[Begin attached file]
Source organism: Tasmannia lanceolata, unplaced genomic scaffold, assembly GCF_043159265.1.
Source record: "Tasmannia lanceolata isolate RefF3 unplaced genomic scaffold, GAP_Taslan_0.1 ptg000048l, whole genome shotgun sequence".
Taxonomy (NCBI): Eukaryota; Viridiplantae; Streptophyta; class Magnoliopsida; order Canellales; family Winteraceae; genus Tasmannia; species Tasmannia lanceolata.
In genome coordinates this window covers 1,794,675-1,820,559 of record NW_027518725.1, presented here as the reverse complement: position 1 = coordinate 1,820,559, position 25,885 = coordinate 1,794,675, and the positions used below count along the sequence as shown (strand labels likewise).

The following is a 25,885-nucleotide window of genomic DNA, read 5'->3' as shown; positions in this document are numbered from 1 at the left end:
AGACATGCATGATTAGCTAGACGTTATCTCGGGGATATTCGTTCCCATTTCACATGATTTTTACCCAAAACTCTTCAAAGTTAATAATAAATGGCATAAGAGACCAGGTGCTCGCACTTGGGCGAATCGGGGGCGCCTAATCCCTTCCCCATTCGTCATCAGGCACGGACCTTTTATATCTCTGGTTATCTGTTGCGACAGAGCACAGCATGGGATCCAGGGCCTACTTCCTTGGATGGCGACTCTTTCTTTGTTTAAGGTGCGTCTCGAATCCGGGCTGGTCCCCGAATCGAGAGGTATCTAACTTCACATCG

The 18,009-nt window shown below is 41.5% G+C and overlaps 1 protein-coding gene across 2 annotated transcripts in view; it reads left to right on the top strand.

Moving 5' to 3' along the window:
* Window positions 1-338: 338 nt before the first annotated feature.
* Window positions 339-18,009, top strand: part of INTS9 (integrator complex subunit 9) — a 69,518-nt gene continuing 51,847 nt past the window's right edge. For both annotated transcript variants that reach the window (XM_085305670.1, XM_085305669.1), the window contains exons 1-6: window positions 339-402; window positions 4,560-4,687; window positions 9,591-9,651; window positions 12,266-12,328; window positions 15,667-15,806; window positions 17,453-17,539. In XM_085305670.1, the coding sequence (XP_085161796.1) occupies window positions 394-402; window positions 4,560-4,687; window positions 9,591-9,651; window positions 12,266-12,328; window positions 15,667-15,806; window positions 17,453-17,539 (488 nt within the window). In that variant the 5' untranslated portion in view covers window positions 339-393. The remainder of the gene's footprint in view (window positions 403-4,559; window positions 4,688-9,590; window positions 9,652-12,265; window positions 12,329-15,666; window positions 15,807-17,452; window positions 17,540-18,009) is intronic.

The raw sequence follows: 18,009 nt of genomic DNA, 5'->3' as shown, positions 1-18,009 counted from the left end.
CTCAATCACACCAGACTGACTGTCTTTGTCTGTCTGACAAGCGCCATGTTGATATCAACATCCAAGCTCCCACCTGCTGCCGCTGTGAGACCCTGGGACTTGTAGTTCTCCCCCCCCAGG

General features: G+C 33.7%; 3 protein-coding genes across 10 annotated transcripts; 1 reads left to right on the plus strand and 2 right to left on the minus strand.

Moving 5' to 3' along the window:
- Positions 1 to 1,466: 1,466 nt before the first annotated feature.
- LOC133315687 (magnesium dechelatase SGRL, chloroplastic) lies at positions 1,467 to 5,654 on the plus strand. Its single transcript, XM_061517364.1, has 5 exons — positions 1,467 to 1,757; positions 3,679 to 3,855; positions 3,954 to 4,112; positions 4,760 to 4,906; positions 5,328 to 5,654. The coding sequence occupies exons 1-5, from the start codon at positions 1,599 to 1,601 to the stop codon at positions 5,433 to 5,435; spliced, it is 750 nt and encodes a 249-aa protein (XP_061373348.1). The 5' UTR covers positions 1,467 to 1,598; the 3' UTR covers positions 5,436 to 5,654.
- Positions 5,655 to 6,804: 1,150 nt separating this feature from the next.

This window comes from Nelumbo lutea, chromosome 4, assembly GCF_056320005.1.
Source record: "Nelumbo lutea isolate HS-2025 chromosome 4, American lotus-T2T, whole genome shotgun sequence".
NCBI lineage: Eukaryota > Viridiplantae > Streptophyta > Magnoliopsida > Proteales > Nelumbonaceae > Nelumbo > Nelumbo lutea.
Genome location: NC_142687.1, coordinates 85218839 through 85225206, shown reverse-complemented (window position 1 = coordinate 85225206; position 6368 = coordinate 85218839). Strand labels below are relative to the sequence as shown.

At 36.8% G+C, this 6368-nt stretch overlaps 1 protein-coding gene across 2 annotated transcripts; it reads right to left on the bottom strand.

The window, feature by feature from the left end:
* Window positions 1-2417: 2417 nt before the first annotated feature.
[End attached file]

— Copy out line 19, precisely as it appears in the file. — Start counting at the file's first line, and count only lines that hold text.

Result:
Source record: "Nelumbo lutea isolate HS-2025 chromosome 4, American lotus-T2T, whole genome shotgun sequence".